On March 15, 2017, NNA's Dealer Operations Manager, Ryan Knight, met with Michael Neves, Nissan of Mobile's General Manager, in person to review the market study. (PageID.1526.) At that time, Knight informed Neves that “it has been decided that another store will be added in West Mobile, ideally within a relative location to Palmer's Toyota and Palmer's Hyundai.” (Id.) For his part, “Neves acknowledged the findings and did not have any further comment on the topic.” (Id.) On the same date, Knight presented this information to David Fesmire, who was listed as the “dealer” on the Dealer Agreement, via telephone. In response, Fesmire “voiced his concern about the number of new stores going in around the gulf area in general, but understands Nissan's drive to match Toyota's locations and to get ahead of potential growth.” Id. On March 30, 2017, NNA sent a letter to Fesmire formally notifying Nissan of Mobile of the results of the market study, indicating that the study yielded a “recommendation” of establishing an open point in West Mobile, and concluding, “Thank you again for the opportunity to meet with you to review the study results.” (PageID.1685.) On April 18, 2017, Nissan of Mobile met with NNA officials and stated their position that (i) “the market was still properly served with the 1 location, ” (ii) designating the open point was premature, (iii) the data supporting the market study was of questionable relevance because it dated back to October 2015 “and may not reflect the current market conditions, ” and (iv) Nissan of Mobile's parent company “might be interested in establishing a service location in this area.” (PageID.1406.) At the conclusion of the meeting, NNA advised Nissan of Mobile that “Nissan would be moving forward with the Open Point.” (Id.) This litigation followed.

         III. Summary Judgment Standard.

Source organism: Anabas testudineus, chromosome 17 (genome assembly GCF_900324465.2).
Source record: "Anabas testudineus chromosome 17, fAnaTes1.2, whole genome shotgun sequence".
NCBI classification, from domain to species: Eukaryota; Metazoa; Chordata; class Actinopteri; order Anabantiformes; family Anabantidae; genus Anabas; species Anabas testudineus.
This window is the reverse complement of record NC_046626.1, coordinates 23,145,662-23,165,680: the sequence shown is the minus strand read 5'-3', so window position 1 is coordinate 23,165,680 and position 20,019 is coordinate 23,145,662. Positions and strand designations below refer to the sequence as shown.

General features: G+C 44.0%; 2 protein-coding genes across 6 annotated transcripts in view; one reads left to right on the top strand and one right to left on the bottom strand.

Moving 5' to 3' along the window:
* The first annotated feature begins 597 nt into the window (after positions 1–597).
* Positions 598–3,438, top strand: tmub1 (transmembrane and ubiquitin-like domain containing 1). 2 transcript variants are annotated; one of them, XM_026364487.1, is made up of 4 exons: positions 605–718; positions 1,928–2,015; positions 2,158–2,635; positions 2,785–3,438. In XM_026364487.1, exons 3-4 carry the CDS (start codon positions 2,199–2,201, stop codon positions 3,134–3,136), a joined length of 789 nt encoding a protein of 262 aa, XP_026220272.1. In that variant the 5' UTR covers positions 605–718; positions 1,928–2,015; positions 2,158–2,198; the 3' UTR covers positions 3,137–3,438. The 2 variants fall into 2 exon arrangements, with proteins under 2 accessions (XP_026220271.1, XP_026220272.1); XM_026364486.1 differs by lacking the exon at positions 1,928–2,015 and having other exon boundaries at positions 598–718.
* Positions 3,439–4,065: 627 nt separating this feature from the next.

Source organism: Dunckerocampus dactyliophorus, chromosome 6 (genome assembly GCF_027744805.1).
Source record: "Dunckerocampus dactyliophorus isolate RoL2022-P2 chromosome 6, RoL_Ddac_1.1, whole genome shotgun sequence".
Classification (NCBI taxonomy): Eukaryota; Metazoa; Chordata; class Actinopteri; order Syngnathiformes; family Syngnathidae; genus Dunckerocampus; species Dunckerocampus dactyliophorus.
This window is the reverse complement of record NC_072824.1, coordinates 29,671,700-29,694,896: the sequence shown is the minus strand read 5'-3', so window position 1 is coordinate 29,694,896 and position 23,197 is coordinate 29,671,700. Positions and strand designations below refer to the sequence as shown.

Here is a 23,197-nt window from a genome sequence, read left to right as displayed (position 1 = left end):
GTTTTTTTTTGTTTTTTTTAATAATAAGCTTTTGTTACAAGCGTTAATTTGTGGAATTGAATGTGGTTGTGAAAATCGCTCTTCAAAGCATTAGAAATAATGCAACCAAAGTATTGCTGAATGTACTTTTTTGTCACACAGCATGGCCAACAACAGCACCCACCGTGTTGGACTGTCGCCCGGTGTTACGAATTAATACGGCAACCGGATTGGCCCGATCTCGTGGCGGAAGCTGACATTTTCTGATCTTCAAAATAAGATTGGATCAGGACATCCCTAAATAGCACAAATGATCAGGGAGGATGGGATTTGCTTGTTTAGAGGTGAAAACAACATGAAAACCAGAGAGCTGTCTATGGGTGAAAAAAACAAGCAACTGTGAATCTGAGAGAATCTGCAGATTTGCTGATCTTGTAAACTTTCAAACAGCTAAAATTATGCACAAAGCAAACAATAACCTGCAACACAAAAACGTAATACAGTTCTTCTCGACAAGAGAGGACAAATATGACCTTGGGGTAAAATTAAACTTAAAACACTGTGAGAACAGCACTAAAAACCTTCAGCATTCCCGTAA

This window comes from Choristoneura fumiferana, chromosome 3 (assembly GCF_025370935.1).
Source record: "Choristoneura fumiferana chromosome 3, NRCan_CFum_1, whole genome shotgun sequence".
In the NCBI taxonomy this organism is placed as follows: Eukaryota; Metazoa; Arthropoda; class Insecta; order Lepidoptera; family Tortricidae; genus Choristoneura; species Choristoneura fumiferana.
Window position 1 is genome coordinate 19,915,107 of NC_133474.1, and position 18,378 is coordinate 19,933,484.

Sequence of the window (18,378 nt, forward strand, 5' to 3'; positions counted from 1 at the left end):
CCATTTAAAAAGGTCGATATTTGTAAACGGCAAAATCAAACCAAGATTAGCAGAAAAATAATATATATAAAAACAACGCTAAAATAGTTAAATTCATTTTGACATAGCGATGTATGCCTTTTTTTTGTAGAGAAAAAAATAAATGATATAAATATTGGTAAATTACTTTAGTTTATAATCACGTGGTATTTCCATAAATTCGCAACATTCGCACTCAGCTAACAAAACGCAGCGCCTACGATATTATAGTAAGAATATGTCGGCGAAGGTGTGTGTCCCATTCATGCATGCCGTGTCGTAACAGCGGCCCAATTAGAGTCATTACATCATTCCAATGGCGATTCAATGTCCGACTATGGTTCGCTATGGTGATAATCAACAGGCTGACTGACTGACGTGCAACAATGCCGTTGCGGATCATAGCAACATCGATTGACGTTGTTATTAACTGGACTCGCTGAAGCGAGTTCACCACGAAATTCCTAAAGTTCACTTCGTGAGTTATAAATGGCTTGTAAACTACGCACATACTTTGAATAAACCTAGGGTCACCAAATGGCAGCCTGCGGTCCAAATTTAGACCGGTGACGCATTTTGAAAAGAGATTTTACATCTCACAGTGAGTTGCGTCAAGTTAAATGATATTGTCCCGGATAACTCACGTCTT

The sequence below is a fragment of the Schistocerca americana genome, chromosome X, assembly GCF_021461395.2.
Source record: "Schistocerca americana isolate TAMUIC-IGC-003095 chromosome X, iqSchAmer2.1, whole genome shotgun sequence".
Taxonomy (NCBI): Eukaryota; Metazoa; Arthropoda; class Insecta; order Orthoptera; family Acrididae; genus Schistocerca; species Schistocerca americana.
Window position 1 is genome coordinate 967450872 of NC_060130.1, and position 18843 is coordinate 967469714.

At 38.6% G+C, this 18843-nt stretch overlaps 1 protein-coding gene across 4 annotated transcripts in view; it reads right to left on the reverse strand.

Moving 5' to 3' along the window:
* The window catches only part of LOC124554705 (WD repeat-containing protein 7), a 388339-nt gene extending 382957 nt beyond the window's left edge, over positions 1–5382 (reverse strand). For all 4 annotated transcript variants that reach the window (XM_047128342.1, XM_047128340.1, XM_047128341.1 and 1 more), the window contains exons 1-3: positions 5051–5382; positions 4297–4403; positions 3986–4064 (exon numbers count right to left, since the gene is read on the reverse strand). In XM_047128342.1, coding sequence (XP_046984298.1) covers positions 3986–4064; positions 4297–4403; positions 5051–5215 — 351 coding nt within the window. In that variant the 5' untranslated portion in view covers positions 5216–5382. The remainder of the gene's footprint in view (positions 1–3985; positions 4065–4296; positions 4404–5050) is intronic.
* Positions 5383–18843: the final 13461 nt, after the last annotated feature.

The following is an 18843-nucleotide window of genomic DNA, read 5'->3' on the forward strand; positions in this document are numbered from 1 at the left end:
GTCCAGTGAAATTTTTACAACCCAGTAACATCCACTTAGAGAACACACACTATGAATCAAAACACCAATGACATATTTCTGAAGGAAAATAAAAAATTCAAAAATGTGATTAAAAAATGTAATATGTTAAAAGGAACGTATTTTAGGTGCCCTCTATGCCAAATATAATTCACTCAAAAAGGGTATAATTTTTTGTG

Summary judgment should be granted only “if the movant shows that there is no genuine dispute as to any material fact and the movant is entitled to judgment as a matter of law.” Rule 56(a), Fed.R.Civ.P. The party seeking summary judgment bears “the initial burden to show the district court, by reference to materials on file, that there are no genuine issues of material fact that should be decided at trial.” Clark v. Coats & Clark, Inc., 929 F.2d 604, 608 (11th Cir. 1991). Once the moving party has satisfied its responsibility, the burden shifts to the non-movant to show the existence of a genuine issue of material fact. Id. “If the nonmoving party fails to make 'a sufficient showing on an essential element of her case with respect to which she has the burden of proof,' the moving party is entitled to summary judgment.” Id. (quoting Celotex Corp. v. Catrett, 477 U.S. 317 (1986)) (footnote omitted). “In reviewing whether the nonmoving party has met its burden, the court must stop short of weighing the evidence and making credibility determinations of the truth of the matter. Instead, the evidence of the non-movant is to be believed, and all justifiable inferences are to be drawn in his favor.” Tipton v. Bergrohr GMBH-Siegen, 965 F.2d 994, 999 (11th Cir. 1992) (internal citations and quotations omitted). “Summary judgment is justified only for those cases devoid of any need for factual determinations.” Offshore Aviation v. Transcon Lines, Inc., 831 F.2d 1013, 1016 (11th Cir. 1987) (citation omitted).